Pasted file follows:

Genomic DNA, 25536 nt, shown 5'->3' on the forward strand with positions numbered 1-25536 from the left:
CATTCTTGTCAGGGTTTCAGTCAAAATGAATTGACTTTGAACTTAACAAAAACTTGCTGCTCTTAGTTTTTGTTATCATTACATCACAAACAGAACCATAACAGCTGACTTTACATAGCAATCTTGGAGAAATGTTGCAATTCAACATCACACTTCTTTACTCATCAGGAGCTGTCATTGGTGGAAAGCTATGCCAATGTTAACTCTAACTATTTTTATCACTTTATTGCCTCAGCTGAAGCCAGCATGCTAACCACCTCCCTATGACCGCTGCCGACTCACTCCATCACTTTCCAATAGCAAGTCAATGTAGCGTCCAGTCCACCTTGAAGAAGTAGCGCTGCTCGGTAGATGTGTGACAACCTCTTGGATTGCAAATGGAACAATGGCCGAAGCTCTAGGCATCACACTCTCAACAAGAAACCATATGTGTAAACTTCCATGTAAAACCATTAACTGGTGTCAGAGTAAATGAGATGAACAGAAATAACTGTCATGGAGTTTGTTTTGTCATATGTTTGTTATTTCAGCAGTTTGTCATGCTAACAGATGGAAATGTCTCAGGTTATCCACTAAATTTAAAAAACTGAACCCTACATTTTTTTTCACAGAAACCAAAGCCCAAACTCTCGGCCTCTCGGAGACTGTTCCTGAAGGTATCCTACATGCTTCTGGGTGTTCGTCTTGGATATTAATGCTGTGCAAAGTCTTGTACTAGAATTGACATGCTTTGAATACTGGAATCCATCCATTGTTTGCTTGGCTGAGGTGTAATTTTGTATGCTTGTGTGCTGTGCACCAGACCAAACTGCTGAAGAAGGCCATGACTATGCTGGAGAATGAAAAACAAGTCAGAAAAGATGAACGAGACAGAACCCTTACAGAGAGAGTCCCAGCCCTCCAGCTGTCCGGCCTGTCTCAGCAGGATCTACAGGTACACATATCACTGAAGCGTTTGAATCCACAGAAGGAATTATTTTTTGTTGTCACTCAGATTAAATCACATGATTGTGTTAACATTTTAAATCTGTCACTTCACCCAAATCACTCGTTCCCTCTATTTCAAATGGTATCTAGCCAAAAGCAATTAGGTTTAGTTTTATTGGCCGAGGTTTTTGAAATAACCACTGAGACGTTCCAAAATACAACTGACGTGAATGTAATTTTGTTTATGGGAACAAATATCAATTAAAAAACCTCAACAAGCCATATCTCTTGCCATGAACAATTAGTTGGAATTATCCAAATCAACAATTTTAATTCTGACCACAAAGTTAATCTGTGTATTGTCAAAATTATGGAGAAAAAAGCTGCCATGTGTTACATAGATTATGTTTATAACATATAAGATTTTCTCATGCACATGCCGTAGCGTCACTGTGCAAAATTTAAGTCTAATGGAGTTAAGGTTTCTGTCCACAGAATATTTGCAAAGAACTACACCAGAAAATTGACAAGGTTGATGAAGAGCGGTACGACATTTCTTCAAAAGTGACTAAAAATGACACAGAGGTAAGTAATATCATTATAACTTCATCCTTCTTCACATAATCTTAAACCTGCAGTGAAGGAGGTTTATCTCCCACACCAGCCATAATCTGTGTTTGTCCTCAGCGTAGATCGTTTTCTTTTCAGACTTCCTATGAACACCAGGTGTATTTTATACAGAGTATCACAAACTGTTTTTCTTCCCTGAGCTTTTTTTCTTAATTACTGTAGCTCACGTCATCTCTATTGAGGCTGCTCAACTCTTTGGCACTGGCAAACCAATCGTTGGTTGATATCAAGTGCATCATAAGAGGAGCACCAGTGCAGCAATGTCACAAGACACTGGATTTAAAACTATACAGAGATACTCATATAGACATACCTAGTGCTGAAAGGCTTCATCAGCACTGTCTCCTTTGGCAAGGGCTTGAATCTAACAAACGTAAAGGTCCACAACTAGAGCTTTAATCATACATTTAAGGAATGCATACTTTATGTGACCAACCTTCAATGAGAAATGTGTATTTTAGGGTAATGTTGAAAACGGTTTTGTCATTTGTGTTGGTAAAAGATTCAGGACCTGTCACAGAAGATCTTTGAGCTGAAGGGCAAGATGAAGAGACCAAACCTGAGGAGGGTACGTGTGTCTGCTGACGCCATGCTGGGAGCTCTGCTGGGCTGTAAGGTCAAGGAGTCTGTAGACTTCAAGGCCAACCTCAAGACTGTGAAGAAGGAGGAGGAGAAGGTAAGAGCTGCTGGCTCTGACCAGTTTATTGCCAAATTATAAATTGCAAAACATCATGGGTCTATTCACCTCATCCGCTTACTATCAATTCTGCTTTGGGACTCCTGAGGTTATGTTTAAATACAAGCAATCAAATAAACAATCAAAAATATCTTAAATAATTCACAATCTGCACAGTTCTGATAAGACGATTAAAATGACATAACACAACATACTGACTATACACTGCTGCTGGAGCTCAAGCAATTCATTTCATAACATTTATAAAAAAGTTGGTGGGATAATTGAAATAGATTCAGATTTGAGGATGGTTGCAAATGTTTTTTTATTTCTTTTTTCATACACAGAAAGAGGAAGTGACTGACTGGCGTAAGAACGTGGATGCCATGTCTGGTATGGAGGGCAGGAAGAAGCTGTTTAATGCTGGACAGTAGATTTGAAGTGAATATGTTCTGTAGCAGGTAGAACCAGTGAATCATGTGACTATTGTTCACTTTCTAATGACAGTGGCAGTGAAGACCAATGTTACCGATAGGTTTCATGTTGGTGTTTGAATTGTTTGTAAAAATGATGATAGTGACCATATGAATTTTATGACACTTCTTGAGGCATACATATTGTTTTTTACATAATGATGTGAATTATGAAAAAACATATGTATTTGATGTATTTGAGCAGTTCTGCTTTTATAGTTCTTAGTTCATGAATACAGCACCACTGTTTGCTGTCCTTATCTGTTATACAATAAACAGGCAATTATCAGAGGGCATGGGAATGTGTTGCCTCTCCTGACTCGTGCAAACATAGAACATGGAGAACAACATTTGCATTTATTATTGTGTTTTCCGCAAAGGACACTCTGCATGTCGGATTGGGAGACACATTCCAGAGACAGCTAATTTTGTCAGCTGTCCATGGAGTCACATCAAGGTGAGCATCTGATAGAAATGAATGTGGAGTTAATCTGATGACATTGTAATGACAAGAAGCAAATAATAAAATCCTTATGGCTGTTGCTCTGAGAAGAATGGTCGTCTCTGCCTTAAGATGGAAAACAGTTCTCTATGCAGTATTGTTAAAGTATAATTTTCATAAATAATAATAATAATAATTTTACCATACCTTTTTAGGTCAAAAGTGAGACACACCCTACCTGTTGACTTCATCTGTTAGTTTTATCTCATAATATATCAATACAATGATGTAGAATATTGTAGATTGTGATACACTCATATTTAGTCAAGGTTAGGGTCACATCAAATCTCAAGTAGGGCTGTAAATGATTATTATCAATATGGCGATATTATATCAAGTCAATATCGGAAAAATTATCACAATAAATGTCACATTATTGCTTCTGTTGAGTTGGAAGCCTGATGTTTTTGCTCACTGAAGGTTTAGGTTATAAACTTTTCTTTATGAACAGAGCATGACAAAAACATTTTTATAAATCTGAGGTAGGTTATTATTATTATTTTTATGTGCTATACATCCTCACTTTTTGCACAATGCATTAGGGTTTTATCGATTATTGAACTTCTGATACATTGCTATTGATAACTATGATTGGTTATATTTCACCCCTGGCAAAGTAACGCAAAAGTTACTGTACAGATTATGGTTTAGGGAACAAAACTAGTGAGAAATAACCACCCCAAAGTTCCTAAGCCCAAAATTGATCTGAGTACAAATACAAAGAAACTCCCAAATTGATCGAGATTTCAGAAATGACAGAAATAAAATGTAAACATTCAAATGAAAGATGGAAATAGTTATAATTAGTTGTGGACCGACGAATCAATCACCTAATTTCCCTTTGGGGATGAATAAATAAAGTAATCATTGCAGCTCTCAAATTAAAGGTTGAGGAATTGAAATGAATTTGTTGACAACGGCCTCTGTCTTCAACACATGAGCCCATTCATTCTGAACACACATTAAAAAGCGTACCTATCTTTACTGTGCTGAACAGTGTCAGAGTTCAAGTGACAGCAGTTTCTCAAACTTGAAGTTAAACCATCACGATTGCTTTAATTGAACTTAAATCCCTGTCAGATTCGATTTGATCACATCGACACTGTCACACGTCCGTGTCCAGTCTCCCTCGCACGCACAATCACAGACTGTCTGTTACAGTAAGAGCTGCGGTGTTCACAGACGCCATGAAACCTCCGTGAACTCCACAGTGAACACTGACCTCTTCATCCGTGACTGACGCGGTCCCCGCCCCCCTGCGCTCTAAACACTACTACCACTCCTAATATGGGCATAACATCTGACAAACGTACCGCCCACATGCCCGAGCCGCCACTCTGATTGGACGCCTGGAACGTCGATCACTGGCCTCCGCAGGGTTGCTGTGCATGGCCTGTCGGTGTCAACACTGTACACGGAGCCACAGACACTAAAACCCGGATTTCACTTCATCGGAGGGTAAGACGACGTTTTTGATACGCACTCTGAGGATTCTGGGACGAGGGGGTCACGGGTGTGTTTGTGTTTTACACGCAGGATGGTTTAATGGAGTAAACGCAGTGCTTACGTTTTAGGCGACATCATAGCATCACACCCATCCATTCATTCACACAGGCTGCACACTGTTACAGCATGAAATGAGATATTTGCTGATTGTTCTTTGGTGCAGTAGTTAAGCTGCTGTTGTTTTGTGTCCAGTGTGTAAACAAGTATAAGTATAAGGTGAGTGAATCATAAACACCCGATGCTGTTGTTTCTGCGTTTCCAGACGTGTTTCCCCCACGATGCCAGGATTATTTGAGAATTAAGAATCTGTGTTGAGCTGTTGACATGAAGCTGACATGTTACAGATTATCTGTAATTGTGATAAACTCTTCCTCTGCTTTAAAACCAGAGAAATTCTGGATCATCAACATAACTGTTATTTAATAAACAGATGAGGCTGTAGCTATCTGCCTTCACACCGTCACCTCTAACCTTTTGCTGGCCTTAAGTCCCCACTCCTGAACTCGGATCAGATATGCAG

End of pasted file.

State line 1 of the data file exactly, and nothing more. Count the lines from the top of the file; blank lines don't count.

Genomic DNA, 25536 nt, shown 5'->3' on the forward strand with positions numbered 1-25536 from the left: